In 2016, California voters approved Proposition 66. The bill, which passed narrowly, kept the death penalty in place along with some procedural changes that expedited the appeals process by putting trial courts in charge of initial petitions challenging death penalty convictions. Prop 66 also set a new time frame for death penalty review.

The legislation goes even further, requiring death row inmates to work to pay restitution to victims' families. The measure did away with public review requirements for the state’s lethal injection procedures.

California is widely held to be one of the most progressive states in the nation. However, capital punishment tends to fly in the face of lenient viewpoints. Still, the death penalty is a fixture of state law; yet, the state’s new governor is doing what he can to put an end to the practice, one that disproportionately affects people of color and those with mental health disabilities. January 17, 2006, was the last time a death penalty sentence was carried out in California.

Moratorium on Executions in California


One of Gov. Gavin Newsom’s first orders of business is halting any executions in California, as long as he is governor, NPR reports. His executive moratorium ordered the closure of the state's execution chamber at San Quentin State Prison, effective immediately. The Governor’s action does not overturn any existing convictions or death penalty sentences.

"Our death penalty system has been — by any measure — a failure," Newsom said in a written statement. "It has provided no public safety benefit or value as a deterrent. It has wasted billions of taxpayer dollars. But most of all, the death penalty is absolute, irreversible and irreparable in the event of a human error."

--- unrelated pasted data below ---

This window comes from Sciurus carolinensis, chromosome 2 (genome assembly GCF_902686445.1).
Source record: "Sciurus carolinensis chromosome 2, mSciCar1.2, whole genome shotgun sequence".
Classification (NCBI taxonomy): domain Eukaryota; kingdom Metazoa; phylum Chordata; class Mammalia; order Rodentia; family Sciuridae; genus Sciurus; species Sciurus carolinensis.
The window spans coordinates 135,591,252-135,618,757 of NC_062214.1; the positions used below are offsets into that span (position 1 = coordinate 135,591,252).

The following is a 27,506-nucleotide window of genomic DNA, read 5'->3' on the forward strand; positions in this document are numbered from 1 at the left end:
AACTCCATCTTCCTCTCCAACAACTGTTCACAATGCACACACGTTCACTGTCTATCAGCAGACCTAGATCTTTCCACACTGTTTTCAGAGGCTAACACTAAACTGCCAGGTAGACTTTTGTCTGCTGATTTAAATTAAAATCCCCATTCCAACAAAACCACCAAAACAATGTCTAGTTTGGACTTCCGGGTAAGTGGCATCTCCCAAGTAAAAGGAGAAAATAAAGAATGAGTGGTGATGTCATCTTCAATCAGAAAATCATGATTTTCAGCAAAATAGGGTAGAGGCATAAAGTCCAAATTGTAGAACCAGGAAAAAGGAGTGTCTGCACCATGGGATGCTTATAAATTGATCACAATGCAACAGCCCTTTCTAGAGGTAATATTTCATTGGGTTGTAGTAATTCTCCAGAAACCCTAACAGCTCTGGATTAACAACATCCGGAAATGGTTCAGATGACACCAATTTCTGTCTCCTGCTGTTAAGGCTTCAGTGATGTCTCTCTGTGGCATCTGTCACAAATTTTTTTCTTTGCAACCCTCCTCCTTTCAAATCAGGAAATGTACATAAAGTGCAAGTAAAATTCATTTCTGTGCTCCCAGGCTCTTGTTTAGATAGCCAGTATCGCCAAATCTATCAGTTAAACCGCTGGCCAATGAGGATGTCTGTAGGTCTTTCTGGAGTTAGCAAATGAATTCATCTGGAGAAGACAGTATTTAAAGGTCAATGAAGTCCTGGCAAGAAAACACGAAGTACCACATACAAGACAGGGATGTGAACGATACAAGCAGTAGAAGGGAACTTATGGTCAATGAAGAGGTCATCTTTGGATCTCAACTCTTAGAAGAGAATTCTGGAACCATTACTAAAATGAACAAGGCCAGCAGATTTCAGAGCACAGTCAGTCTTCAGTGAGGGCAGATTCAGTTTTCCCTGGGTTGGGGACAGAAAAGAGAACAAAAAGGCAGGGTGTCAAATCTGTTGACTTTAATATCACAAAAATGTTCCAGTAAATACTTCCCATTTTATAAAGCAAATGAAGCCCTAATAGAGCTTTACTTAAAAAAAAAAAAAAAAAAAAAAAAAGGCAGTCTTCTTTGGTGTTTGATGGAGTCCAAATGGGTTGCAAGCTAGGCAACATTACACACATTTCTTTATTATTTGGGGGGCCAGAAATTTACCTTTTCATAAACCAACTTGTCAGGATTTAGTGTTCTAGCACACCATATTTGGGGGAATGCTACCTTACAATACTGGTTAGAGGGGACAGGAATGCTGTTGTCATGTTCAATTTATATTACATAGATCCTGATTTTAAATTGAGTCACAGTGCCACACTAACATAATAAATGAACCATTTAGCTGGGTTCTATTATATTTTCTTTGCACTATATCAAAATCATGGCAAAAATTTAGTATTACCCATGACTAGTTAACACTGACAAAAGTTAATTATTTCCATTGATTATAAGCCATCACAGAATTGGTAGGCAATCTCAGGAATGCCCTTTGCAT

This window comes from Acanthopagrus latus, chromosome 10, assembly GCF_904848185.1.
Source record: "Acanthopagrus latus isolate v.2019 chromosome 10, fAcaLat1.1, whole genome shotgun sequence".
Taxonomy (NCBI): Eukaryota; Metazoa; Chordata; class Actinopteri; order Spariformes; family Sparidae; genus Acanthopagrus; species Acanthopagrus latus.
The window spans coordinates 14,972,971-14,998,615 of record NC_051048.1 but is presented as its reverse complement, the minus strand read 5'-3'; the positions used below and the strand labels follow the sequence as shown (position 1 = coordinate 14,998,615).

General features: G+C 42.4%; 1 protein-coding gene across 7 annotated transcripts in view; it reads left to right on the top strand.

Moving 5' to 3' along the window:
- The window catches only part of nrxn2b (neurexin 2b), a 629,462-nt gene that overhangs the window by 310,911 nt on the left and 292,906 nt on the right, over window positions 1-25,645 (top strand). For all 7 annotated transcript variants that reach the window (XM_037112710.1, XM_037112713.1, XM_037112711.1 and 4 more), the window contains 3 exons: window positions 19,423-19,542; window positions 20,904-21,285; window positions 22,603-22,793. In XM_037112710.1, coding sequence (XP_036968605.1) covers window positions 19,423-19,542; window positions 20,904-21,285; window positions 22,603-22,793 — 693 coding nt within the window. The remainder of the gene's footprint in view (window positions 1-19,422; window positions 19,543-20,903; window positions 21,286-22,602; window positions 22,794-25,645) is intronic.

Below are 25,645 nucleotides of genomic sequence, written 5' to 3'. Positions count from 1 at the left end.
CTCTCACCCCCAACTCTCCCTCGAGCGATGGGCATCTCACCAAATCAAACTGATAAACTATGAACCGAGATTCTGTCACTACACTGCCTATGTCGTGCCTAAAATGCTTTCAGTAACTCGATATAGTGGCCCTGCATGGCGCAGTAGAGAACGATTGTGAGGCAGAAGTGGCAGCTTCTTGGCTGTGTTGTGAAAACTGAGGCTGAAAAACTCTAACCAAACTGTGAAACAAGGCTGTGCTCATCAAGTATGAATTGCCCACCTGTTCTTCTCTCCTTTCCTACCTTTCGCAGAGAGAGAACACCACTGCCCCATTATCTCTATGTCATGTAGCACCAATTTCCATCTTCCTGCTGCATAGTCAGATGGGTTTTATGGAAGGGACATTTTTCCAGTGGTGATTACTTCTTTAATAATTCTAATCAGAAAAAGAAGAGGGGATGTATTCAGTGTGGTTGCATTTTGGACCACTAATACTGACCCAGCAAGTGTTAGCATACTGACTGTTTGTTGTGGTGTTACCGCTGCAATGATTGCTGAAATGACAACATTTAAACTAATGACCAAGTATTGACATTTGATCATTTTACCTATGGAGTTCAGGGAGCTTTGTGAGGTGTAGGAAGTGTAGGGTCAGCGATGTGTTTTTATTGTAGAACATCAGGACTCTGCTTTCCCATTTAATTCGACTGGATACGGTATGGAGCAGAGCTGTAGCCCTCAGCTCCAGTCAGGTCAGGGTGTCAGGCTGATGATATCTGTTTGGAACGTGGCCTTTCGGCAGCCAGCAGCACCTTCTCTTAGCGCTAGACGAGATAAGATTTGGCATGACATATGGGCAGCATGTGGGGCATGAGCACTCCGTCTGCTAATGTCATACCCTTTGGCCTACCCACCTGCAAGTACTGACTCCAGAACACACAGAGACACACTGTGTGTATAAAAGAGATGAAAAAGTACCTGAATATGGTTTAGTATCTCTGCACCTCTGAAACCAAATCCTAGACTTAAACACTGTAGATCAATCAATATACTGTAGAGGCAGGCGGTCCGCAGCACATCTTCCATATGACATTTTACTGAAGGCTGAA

Gov. Newsom’s move put the state in line with Colorado and Oregon which have similar moratoriums on the death penalty, according to the article. The Death Penalty Information Center reports that twenty states and the District of Columbia have passed legislation abolishing capital punishment.

Supporters of the death penalty called the executive moratorium an “abuse of power.”

 

Orange County Criminal Defense


If you or a loved one is being charged with any form of homicide, it is vital that you seek experienced legal representation. The Law Office of Ronald G. Brower has handled many homicide defense cases, and attorney Brower can provide you with the quality representation you or your family requires. Please contact our office today to learn more.

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Tuesday, March 12, 2019

Automatically Sealing Criminal Records

criminal records
An arrest record can significantly disrupt a person’s life. Many Californians who have served time for a conviction struggle to find employment, secure loans, and acquire housing. Unfortunately, many of the said individuals do not know that there is an avenue of recourse that could dramatically change their lives—petitioning the court to seal a person’s arrest record.